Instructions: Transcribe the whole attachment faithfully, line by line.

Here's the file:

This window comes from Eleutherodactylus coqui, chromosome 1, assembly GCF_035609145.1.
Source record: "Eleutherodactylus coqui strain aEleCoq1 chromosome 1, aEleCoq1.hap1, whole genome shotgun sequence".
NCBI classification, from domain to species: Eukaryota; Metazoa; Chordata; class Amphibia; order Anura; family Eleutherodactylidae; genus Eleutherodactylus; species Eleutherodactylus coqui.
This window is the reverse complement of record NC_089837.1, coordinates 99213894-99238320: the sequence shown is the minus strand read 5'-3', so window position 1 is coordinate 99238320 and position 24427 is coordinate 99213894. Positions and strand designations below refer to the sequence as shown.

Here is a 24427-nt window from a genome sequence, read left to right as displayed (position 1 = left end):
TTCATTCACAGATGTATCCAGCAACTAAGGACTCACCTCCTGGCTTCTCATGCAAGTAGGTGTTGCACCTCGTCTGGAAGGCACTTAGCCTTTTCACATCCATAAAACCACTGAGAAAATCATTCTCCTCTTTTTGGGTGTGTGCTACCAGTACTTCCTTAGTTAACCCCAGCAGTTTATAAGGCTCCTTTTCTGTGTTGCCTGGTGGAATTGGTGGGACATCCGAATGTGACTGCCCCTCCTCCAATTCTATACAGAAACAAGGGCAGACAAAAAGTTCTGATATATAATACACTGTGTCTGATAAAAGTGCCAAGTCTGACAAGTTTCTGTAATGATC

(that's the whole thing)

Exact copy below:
This window comes from Eleutherodactylus coqui, chromosome 1, assembly GCF_035609145.1.
Source record: "Eleutherodactylus coqui strain aEleCoq1 chromosome 1, aEleCoq1.hap1, whole genome shotgun sequence".
NCBI classification, from domain to species: Eukaryota; Metazoa; Chordata; class Amphibia; order Anura; family Eleutherodactylidae; genus Eleutherodactylus; species Eleutherodactylus coqui.
This window is the reverse complement of record NC_089837.1, coordinates 99213894-99238320: the sequence shown is the minus strand read 5'-3', so window position 1 is coordinate 99238320 and position 24427 is coordinate 99213894. Positions and strand designations below refer to the sequence as shown.

Here is a 24427-nt window from a genome sequence, read left to right as displayed (position 1 = left end):
TTCATTCACAGATGTATCCAGCAACTAAGGACTCACCTCCTGGCTTCTCATGCAAGTAGGTGTTGCACCTCGTCTGGAAGGCACTTAGCCTTTTCACATCCATAAAACCACTGAGAAAATCATTCTCCTCTTTTTGGGTGTGTGCTACCAGTACTTCCTTAGTTAACCCCAGCAGTTTATAAGGCTCCTTTTCTGTGTTGCCTGGTGGAATTGGTGGGACATCCGAATGTGACTGCCCCTCCTCCAATTCTATACAGAAACAAGGGCAGACAAAAAGTTCTGATATATAATACACTGTGTCTGATAAAAGTGCCAAGTCTGACAAGTTTCTGTAATGATC